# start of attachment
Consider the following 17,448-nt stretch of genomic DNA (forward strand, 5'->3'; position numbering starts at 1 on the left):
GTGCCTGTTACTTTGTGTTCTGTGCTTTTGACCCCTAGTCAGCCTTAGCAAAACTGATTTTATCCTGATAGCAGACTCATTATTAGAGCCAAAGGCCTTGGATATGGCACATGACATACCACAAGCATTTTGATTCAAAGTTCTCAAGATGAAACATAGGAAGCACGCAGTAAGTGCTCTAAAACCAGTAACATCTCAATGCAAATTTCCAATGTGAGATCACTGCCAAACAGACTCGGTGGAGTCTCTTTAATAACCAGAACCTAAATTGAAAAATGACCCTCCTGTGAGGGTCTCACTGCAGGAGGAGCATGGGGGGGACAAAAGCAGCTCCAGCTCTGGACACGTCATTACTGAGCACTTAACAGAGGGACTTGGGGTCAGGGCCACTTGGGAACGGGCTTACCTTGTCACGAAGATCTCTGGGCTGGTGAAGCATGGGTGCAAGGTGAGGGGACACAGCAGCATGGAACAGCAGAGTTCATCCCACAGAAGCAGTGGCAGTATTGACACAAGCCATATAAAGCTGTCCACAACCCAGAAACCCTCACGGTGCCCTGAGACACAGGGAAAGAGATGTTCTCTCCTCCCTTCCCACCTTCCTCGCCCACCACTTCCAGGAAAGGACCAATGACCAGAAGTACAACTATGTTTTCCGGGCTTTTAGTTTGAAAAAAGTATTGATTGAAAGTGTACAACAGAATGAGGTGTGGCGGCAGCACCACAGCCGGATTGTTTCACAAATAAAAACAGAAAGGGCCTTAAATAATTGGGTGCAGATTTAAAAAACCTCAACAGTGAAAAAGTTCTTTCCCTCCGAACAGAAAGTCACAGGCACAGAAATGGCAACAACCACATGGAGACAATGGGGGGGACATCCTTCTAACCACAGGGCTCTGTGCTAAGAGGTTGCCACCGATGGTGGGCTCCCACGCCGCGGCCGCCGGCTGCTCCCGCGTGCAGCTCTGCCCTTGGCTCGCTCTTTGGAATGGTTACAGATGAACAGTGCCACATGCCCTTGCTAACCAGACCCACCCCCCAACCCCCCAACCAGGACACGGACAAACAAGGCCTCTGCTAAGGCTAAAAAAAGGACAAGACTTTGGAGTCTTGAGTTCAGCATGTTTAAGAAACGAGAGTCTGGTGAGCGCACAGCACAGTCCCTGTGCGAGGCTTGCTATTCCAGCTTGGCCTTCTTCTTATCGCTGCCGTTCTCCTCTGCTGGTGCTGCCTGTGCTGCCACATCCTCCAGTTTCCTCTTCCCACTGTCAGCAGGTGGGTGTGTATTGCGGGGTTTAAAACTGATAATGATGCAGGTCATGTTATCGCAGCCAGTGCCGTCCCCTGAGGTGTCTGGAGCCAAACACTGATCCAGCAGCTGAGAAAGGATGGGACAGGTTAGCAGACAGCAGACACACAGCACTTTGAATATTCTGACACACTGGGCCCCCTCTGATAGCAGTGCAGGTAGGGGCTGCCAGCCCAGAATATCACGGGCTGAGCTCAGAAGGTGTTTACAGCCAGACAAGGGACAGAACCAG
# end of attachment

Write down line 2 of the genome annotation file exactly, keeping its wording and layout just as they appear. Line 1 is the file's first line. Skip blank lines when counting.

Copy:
GTGCCTGTTACTTTGTGTTCTGTGCTTTTGACCCCTAGTCAGCCTTAGCAAAACTGATTTTATCCTGATAGCAGACTCATTATTAGAGCCAAAGGCCTTGGATATGGCACATGACATACCACAAGCATTTTGATTCAAAGTTCTCAAGATGAAACATAGGAAGCACGCAGTAAGTGCTCTAAAACCAGTAACATCTCAATGCAAATTTCCAATGTGAGATCACTGCCAAACAGACTCGGTGGAGTCTCTTTAATAACCAGAACCTAAATTGAAAAATGACCCTCCTGTGAGGGTCTCACTGCAGGAGGAGCATGGGGGGGACAAAAGCAGCTCCAGCTCTGGACACGTCATTACTGAGCACTTAACAGAGGGACTTGGGGTCAGGGCCACTTGGGAACGGGCTTACCTTGTCACGAAGATCTCTGGGCTGGTGAAGCATGGGTGCAAGGTGAGGGGACACAGCAGCATGGAACAGCAGAGTTCATCCCACAGAAGCAGTGGCAGTATTGACACAAGCCATATAAAGCTGTCCACAACCCAGAAACCCTCACGGTGCCCTGAGACACAGGGAAAGAGATGTTCTCTCCTCCCTTCCCACCTTCCTCGCCCACCACTTCCAGGAAAGGACCAATGACCAGAAGTACAACTATGTTTTCCGGGCTTTTAGTTTGAAAAAAGTATTGATTGAAAGTGTACAACAGAATGAGGTGTGGCGGCAGCACCACAGCCGGATTGTTTCACAAATAAAAACAGAAAGGGCCTTAAATAATTGGGTGCAGATTTAAAAAACCTCAACAGTGAAAAAGTTCTTTCCCTCCGAACAGAAAGTCACAGGCACAGAAATGGCAACAACCACATGGAGACAATGGGGGGGACATCCTTCTAACCACAGGGCTCTGTGCTAAGAGGTTGCCACCGATGGTGGGCTCCCACGCCGCGGCCGCCGGCTGCTCCCGCGTGCAGCTCTGCCCTTGGCTCGCTCTTTGGAATGGTTACAGATGAACAGTGCCACATGCCCTTGCTAACCAGACCCACCCCCCAACCCCCCAACCAGGACACGGACAAACAAGGCCTCTGCTAAGGCTAAAAAAAGGACAAGACTTTGGAGTCTTGAGTTCAGCATGTTTAAGAAACGAGAGTCTGGTGAGCGCACAGCACAGTCCCTGTGCGAGGCTTGCTATTCCAGCTTGGCCTTCTTCTTATCGCTGCCGTTCTCCTCTGCTGGTGCTGCCTGTGCTGCCACATCCTCCAGTTTCCTCTTCCCACTGTCAGCAGGTGGGTGTGTATTGCGGGGTTTAAAACTGATAATGATGCAGGTCATGTTATCGCAGCCAGTGCCGTCCCCTGAGGTGTCTGGAGCCAAACACTGATCCAGCAGCTGAGAAAGGATGGGACAGGTTAGCAGACAGCAGACACACAGCACTTTGAATATTCTGACACACTGGGCCCCCTCTGATAGCAGTGCAGGTAGGGGCTGCCAGCCCAGAATATCACGGGCTGAGCTCAGAAGGTGTTTACAGCCAGACAAGGGACAGAACCAG